A Woman’s Garden At The Dallas Arboretum

A Woman’s Garden at the Dallas Arboretum expresses beautifully, through nature, the feminine qualities of strength and gentleness-traits that are inherently found in all of us.







The Pecan Parterre Garden, seen here, features a 100-year-old pecan tree. The locale is one of several small gardens designed for quiet reflection in Phase I. Harriet Frishmuth’s “Playdays€VbCrLf sculpture is on loan from the Dallas Museum of Art. Photography by Dave Shafer




















A Steel Magnolia

A Woman’s Garden at the Dallas Arboretum expresses beautifully, through nature, the feminine qualities of strength and gentleness-traits that are inherently found in all of us.








(Clockwise from top left) Water runs through the entire garden, symbolizing rejuvenation. Day lilies are one of the many perennials in the garden. Their growth, death, and reemergence each year portray the life cycle of a woman. Intimate touches such as this detailed clay pot make each side garden a spot for exploration. “Everyone says that Agapanthus won’t grow here,€VbCrLf says Warren Johnson, landscape architect behind the plant selection for the garden. “But here they are. They were blooming in January, and they’re still blooming now.
On a beautiful late spring day ablaze with color, the grounds at the Dallas Arboretum are quiet. A strong wind blows across the infinity pool, which anchors one end of the newly completed A Woman’s Garden, which has been more than 20 years in the making. Quietly, a mother mallard makes her way to the edge of the pool, her eyes fixed on something small in the middle of the water. A brave duckling, showing all of the recklessness of a small boy, paddles to his mother in eager abandon. He stops, just out of her reach, and then, showing all the calculated caution of a thoughtful schoolgirl, edges back out-back in, back out-each time a little farther. Each time a little more bravely than the last. All the while, the duckling’s androgynous feathers mimic its duality. Mother mallard looks on as quietly as ever, as sure of herself as she is of her duckling. The baby races back one more time, and this time mother jumps into the pool, quacking and splashing with her young, instantaneously switching from strength to gentleness, woman to girl, parent to friend-the many qualities that tell the tale of a woman.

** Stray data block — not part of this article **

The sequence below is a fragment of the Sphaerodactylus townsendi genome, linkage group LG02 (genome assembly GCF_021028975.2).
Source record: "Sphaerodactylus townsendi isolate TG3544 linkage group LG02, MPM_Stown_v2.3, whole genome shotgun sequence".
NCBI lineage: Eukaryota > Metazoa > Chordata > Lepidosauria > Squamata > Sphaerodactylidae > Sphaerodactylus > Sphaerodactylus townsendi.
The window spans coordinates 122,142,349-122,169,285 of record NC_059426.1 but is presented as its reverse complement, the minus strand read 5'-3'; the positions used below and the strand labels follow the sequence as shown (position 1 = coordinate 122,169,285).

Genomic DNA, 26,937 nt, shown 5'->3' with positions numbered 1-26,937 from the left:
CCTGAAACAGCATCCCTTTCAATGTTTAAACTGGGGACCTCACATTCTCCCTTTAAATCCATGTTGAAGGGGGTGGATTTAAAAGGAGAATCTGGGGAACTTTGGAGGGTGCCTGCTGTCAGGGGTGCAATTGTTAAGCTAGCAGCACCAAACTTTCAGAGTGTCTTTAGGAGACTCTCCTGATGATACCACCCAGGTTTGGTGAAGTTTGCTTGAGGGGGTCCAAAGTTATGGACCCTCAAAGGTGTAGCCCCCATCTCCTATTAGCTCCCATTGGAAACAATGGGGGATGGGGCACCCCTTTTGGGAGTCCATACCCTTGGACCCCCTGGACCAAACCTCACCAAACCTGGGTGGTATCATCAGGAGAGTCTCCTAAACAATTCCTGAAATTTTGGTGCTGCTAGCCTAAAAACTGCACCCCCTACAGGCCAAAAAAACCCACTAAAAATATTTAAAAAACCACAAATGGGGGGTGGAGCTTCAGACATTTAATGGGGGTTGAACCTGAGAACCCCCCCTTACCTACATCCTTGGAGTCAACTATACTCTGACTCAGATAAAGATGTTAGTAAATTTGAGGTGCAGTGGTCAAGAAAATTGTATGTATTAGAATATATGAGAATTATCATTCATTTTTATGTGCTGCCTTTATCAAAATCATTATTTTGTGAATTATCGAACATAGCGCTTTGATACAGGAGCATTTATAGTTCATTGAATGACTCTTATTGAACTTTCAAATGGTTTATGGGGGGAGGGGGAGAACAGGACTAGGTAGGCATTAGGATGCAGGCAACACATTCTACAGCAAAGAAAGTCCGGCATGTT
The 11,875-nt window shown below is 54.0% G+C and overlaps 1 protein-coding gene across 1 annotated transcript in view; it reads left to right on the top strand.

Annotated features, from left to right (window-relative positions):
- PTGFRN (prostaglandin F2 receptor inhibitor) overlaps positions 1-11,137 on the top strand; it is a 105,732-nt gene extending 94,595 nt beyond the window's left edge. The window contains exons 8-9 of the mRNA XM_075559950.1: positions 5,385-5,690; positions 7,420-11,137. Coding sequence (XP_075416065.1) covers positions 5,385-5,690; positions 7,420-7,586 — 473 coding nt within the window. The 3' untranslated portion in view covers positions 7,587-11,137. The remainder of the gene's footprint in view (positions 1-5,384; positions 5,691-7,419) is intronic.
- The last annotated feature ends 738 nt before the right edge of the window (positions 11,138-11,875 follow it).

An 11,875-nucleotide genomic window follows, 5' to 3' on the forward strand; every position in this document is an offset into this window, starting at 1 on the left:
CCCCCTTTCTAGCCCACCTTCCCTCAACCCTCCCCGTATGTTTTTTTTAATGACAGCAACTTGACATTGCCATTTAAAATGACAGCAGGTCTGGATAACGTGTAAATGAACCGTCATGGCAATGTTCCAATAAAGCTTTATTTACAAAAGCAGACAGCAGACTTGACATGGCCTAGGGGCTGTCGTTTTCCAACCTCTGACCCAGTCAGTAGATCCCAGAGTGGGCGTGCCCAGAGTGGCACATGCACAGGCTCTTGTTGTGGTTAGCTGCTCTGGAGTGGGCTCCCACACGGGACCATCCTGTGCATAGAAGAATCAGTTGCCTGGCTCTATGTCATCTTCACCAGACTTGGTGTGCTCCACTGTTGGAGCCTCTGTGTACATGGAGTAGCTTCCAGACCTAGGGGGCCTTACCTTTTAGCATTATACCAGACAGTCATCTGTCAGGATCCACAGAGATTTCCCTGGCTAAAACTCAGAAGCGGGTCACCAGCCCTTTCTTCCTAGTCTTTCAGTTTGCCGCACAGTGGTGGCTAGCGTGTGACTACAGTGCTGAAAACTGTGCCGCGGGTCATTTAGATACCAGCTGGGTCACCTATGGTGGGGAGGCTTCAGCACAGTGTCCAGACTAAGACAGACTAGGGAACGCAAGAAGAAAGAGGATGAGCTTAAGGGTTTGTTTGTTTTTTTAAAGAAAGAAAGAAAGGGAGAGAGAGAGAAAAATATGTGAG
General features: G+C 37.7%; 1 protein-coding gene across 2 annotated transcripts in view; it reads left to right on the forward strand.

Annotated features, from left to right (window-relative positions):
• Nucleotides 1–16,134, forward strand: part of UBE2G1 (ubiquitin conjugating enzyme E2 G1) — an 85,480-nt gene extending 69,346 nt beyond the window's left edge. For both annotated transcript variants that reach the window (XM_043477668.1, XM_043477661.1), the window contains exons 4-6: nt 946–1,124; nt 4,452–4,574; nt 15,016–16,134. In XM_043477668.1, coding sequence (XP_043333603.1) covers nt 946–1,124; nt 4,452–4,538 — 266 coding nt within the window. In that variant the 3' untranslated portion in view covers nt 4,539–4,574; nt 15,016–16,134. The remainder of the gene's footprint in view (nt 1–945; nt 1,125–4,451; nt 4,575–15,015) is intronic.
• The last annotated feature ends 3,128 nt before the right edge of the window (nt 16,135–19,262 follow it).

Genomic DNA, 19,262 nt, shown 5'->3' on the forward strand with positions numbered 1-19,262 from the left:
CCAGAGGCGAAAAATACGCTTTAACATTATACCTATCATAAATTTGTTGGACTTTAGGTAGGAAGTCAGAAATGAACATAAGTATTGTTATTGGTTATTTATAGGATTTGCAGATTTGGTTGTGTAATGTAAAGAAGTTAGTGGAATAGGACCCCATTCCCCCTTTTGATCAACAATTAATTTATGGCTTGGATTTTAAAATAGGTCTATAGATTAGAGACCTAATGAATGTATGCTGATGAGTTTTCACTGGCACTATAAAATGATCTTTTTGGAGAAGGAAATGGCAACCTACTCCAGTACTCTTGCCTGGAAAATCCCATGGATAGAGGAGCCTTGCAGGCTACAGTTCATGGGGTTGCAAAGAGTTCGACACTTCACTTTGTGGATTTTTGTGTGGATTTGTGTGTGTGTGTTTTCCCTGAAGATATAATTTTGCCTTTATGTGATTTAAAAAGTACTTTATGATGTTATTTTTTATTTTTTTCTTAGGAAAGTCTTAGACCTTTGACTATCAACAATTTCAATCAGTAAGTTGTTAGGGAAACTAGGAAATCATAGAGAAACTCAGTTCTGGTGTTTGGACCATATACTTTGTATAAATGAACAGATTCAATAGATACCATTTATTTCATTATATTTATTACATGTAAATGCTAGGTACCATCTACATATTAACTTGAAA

But before A Woman’s Garden could be built, before the first flower could be planted, a design had to take shape. Members of the Women’s Council of the Dallas Arboretum, who raised the funds and oversaw the project, knew they wanted a garden that expressed the many attributes of a woman; they just weren’t sure how to translate that onto the existing terrain. Enter landscape architect Morgan Wheelock, FASLA, president of Morgan Wheelock Inc. and the man behind the famous International Peace Garden and The U.S. Armed Forces Memorial Garden in Cannes, France.







Mallard ducks swim in the garden’s infinity pool. The dramatic sculpture, “The Neighbor, €VbCrLf is by Joe Rosenthal.







Japanese maples are a prominent feature of A Woman’s Garden. The garden’s collection of specimens is the largest in North Texas.
“I went to the site and saw the area they had in mind,€VbCrLf Wheelock remembers. “I saw one side bow out toward White Rock Lake and another concave side next to it. And then it was clear-ying and yang.€VbCrLf That simple concept would form the genesis of Wheelock’s plan to show the strength, power, and control of women on one side (ying), and the nurturing, spontaneity, and mystery on the other (yang). Although Wheelock’s design has been generally well received, some question whether a man should have been hired to design a woman’s garden, a notion that amuses Wheelock, whose wife, Judith, was his inspiration. “Who better to design this garden than someone in love with a woman?€VbCrLf